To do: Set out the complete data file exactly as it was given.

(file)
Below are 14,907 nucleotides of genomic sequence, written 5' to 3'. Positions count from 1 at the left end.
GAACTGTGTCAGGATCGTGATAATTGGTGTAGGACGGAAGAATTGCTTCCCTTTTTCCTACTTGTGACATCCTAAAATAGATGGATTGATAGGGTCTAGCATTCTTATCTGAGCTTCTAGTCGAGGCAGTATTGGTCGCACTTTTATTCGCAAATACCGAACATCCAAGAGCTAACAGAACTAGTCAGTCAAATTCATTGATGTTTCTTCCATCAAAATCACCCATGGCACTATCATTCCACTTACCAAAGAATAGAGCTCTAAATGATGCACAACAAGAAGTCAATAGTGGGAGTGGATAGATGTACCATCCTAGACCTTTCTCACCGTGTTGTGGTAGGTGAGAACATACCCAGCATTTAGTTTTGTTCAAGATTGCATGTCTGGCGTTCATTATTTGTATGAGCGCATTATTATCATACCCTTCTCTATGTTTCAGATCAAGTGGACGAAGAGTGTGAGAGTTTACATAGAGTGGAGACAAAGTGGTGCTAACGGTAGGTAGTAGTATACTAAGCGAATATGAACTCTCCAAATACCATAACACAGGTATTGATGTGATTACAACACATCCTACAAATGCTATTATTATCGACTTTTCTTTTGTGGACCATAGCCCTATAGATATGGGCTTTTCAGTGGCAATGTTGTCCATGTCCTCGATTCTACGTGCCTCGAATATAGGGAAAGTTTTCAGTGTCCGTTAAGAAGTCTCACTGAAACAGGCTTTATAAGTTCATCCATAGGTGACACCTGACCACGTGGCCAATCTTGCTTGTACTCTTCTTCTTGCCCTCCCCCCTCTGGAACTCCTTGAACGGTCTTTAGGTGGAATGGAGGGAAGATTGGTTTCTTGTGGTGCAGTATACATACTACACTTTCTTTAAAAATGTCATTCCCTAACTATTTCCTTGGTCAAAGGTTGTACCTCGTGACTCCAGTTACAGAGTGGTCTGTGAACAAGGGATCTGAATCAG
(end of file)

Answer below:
Below are 14,907 nucleotides of genomic sequence, written 5' to 3'. Positions count from 1 at the left end.
GAACTGTGTCAGGATCGTGATAATTGGTGTAGGACGGAAGAATTGCTTCCCTTTTTCCTACTTGTGACATCCTAAAATAGATGGATTGATAGGGTCTAGCATTCTTATCTGAGCTTCTAGTCGAGGCAGTATTGGTCGCACTTTTATTCGCAAATACCGAACATCCAAGAGCTAACAGAACTAGTCAGTCAAATTCATTGATGTTTCTTCCATCAAAATCACCCATGGCACTATCATTCCACTTACCAAAGAATAGAGCTCTAAATGATGCACAACAAGAAGTCAATAGTGGGAGTGGATAGATGTACCATCCTAGACCTTTCTCACCGTGTTGTGGTAGGTGAGAACATACCCAGCATTTAGTTTTGTTCAAGATTGCATGTCTGGCGTTCATTATTTGTATGAGCGCATTATTATCATACCCTTCTCTATGTTTCAGATCAAGTGGACGAAGAGTGTGAGAGTTTACATAGAGTGGAGACAAAGTGGTGCTAACGGTAGGTAGTAGTATACTAAGCGAATATGAACTCTCCAAATACCATAACACAGGTATTGATGTGATTACAACACATCCTACAAATGCTATTATTATCGACTTTTCTTTTGTGGACCATAGCCCTATAGATATGGGCTTTTCAGTGGCAATGTTGTCCATGTCCTCGATTCTACGTGCCTCGAATATAGGGAAAGTTTTCAGTGTCCGTTAAGAAGTCTCACTGAAACAGGCTTTATAAGTTCATCCATAGGTGACACCTGACCACGTGGCCAATCTTGCTTGTACTCTTCTTCTTGCCCTCCCCCCTCTGGAACTCCTTGAACGGTCTTTAGGTGGAATGGAGGGAAGATTGGTTTCTTGTGGTGCAGTATACATACTACACTTTCTTTAAAAATGTCATTCCCTAACTATTTCCTTGGTCAAAGGTTGTACCTCGTGACTCCAGTTACAGAGTGGTCTGTGAACAAGGGATCTGAATCAG